When the Romans heard of the irruption of Antiochus into Greece and the killing and capture of Romans at Delium, they declared war. In this way the war between them, which had been smouldering a long time, first actually broke out. So great was the dominion of Antiochus, ruler of many powerful nations of upper Asia, and of all but a few on the sea-coast, who had now invaded Europe; so formidable was his reputation and so complete his preparation, so many and so famous had been his exploits against other peoples, from which he had earned the title of Great, that the Romans anticipated that this war would be long and severe for them. They had their suspicions also of Philip of Macedon, whom they had lately conquered, and of the Carthaginians also, lest they should prove false to the treaty because Hannibal was cooperating with Antiochus. Other subject peoples were under suspicion lest revolution should break out among them in consequence of the fame of Antiochus. For these reasons they sent forces into all the provinces to watch them without provoking hostilities. With them were sent commanders called six-axe men (prtors), so called because the consuls 502 had twelve bundles of rods and axes (as the kings before them had), whereas the prtors had only half the dignity of the consuls and half the number of insignia of office. As in cases of great peril they showed their anxiety for Italy also, lest there should be some weakening or revolt against them there. They sent a large force of infantry to Tarentum to guard against an attack in that quarter, and also a fleet to patrol the coast. So great was the alarm caused by Antiochus at first. When everything appertaining to the government at home was arranged, they raised an army to serve against Antiochus, 20,000 from the city and double that number from the allies, to cross the Adriatic in the early spring. Thus they employed the whole winter in making preparations for war.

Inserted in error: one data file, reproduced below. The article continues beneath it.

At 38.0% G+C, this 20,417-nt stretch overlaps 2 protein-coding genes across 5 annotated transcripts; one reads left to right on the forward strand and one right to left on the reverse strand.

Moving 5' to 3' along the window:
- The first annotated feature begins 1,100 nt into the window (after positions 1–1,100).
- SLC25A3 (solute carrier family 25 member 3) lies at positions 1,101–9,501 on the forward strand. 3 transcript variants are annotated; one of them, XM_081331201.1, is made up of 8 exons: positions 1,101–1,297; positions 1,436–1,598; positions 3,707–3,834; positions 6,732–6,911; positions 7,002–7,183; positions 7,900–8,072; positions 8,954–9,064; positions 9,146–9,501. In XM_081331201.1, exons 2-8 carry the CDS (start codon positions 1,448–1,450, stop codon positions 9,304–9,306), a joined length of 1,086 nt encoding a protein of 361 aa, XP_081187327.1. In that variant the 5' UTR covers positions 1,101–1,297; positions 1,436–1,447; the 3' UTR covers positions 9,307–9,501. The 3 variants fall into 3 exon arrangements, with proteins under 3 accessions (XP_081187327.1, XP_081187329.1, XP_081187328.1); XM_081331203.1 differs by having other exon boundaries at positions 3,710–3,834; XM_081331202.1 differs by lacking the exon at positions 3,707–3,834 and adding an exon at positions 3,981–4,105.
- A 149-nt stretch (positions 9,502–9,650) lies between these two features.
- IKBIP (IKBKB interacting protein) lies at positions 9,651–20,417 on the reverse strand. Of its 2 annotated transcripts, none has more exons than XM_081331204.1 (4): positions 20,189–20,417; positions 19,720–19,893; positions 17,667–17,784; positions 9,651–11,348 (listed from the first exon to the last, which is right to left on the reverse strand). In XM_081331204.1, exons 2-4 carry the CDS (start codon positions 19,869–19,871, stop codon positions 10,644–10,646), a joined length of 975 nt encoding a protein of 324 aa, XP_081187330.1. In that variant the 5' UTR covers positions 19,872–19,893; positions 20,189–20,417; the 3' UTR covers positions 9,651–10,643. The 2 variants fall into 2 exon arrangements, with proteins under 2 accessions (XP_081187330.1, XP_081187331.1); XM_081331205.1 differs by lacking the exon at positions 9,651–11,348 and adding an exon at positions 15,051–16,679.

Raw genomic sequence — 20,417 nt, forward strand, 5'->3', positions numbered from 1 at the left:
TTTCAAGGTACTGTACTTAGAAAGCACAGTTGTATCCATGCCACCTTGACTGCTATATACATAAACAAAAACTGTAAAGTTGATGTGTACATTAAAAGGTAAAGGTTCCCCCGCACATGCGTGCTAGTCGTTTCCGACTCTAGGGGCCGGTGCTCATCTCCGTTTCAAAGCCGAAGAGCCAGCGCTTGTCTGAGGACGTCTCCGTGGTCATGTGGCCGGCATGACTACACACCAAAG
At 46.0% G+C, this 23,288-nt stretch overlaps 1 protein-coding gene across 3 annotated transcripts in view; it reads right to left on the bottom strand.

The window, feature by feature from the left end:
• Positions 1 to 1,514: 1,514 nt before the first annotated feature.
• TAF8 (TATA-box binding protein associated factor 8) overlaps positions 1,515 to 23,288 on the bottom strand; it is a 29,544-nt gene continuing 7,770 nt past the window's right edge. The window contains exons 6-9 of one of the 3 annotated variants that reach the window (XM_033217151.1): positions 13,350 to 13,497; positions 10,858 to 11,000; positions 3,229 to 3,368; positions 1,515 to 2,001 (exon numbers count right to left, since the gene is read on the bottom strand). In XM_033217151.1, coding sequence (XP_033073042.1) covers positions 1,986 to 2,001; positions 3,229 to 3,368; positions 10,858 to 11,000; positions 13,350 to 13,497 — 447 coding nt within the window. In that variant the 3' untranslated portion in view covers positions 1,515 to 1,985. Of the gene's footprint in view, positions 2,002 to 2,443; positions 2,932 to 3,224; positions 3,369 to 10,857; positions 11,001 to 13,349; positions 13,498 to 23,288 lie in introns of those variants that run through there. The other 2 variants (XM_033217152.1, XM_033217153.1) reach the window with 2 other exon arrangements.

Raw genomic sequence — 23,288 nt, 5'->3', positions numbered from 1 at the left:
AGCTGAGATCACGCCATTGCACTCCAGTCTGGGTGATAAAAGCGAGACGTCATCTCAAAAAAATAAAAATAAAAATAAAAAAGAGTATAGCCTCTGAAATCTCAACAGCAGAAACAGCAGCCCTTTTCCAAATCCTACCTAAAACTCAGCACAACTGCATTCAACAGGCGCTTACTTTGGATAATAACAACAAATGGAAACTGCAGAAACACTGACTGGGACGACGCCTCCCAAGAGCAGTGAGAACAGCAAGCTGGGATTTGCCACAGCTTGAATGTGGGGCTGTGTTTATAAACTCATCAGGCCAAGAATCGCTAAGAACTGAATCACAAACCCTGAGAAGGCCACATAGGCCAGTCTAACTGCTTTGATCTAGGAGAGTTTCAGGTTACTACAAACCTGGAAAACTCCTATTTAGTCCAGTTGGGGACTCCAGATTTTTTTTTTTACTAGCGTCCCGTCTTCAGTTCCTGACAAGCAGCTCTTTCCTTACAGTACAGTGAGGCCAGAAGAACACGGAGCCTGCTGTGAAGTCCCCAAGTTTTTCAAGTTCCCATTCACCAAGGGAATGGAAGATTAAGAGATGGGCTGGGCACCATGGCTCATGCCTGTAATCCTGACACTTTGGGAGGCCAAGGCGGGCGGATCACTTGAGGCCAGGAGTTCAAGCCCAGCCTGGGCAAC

Antiochus marched against the Thessalians and came to Cynoscephal, where the Macedonians had been defeated by the Romans, and finding the remains of the dead still unburied, gave them a magnificent funeral. Thus he curried favor with the Macedonians and accused Philip before them of leaving unburied those who had fallen in his service. Until now Philip had been wavering and in doubt which side he should espouse, but when he heard of this he joined the Romans at once. He invited Bbius, their nearest general, to a rendezvous and gave pledges anew of faithful alliance against Antiochus. Bbius praised him for this, and felt emboldened to send Appius Claudius straightway with 2000 foot through Macedonia into Thessaly. When Appius arrived at Tempe and from that point saw Antiochus besieging Larissa, he kindled a large number of fires to conceal the smallness of his force. Antiochus thought that Bbius and Philip had arrived, and became panic-stricken, abandoned the siege on a pretext of bad weather, and retreated to Chalcis. There he fell in love with a pretty girl, and, although he was above fifty years of age and was supporting the burden of so great a war, he celebrated his nuptials with her, gave a public festival, and allowed his army to spend the whole winter in idleness and luxury. When spring came he made a descent upon Acarnania, where he perceived that idleness had unfitted his army for every kind of duty. Then he repented himself Of his marriage and his public festival. Nevertheless he reduced a part of Acarnania and was besieging the rest of its strongholds when he learned that the Romans were making a passage of the Adriatic. Then at once he returned to Chalcis.